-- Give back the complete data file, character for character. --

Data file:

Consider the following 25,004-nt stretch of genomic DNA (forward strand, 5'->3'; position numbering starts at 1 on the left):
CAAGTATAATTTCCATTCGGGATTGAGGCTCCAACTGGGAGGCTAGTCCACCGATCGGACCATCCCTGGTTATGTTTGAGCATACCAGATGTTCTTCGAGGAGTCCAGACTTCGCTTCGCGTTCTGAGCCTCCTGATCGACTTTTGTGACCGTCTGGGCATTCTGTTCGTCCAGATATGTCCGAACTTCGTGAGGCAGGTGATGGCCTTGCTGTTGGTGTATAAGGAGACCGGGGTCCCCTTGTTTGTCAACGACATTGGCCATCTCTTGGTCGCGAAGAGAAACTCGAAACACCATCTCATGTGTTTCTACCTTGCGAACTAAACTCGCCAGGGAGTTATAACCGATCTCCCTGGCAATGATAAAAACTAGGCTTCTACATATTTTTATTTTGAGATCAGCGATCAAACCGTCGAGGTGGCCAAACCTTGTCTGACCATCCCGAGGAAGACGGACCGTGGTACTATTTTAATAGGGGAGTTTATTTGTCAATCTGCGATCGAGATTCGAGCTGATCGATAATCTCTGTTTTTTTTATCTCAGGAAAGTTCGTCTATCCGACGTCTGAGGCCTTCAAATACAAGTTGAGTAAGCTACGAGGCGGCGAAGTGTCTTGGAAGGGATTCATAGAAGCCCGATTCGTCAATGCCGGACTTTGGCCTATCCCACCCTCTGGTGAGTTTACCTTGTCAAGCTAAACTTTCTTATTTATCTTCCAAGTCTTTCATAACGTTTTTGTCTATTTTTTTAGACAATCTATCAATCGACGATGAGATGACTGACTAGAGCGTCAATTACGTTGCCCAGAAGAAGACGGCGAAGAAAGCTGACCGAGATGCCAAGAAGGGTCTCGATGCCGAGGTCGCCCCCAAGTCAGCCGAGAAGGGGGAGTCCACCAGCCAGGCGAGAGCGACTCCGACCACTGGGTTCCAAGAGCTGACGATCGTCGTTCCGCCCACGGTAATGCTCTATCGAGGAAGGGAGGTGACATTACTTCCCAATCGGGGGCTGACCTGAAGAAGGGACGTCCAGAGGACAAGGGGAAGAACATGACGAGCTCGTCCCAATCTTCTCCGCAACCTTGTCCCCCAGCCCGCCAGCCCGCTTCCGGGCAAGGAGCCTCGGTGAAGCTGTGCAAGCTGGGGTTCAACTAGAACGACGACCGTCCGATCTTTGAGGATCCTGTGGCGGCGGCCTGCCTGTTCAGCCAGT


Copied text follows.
Consider the following 25,004-nt stretch of genomic DNA (forward strand, 5'->3'; position numbering starts at 1 on the left):
CAAGTATAATTTCCATTCGGGATTGAGGCTCCAACTGGGAGGCTAGTCCACCGATCGGACCATCCCTGGTTATGTTTGAGCATACCAGATGTTCTTCGAGGAGTCCAGACTTCGCTTCGCGTTCTGAGCCTCCTGATCGACTTTTGTGACCGTCTGGGCATTCTGTTCGTCCAGATATGTCCGAACTTCGTGAGGCAGGTGATGGCCTTGCTGTTGGTGTATAAGGAGACCGGGGTCCCCTTGTTTGTCAACGACATTGGCCATCTCTTGGTCGCGAAGAGAAACTCGAAACACCATCTCATGTGTTTCTACCTTGCGAACTAAACTCGCCAGGGAGTTATAACCGATCTCCCTGGCAATGATAAAAACTAGGCTTCTACATATTTTTATTTTGAGATCAGCGATCAAACCGTCGAGGTGGCCAAACCTTGTCTGACCATCCCGAGGAAGACGGACCGTGGTACTATTTTAATAGGGGAGTTTATTTGTCAATCTGCGATCGAGATTCGAGCTGATCGATAATCTCTGTTTTTTTTATCTCAGGAAAGTTCGTCTATCCGACGTCTGAGGCCTTCAAATACAAGTTGAGTAAGCTACGAGGCGGCGAAGTGTCTTGGAAGGGATTCATAGAAGCCCGATTCGTCAATGCCGGACTTTGGCCTATCCCACCCTCTGGTGAGTTTACCTTGTCAAGCTAAACTTTCTTATTTATCTTCCAAGTCTTTCATAACGTTTTTGTCTATTTTTTTAGACAATCTATCAATCGACGATGAGATGACTGACTAGAGCGTCAATTACGTTGCCCAGAAGAAGACGGCGAAGAAAGCTGACCGAGATGCCAAGAAGGGTCTCGATGCCGAGGTCGCCCCCAAGTCAGCCGAGAAGGGGGAGTCCACCAGCCAGGCGAGAGCGACTCCGACCACTGGGTTCCAAGAGCTGACGATCGTCGTTCCGCCCACGGTAATGCTCTATCGAGGAAGGGAGGTGACATTACTTCCCAATCGGGGGCTGACCTGAAGAAGGGACGTCCAGAGGACAAGGGGAAGAACATGACGAGCTCGTCCCAATCTTCTCCGCAACCTTGTCCCCCAGCCCGCCAGCCCGCTTCCGGGCAAGGAGCCTCGGTGAAGCTGTGCAAGCTGGGGTTCAACTAGAACGACGACCGTCCGATCTTTGAGGATCCTGTGGCGGCGGCCTGCCTGTTCAGCCAGT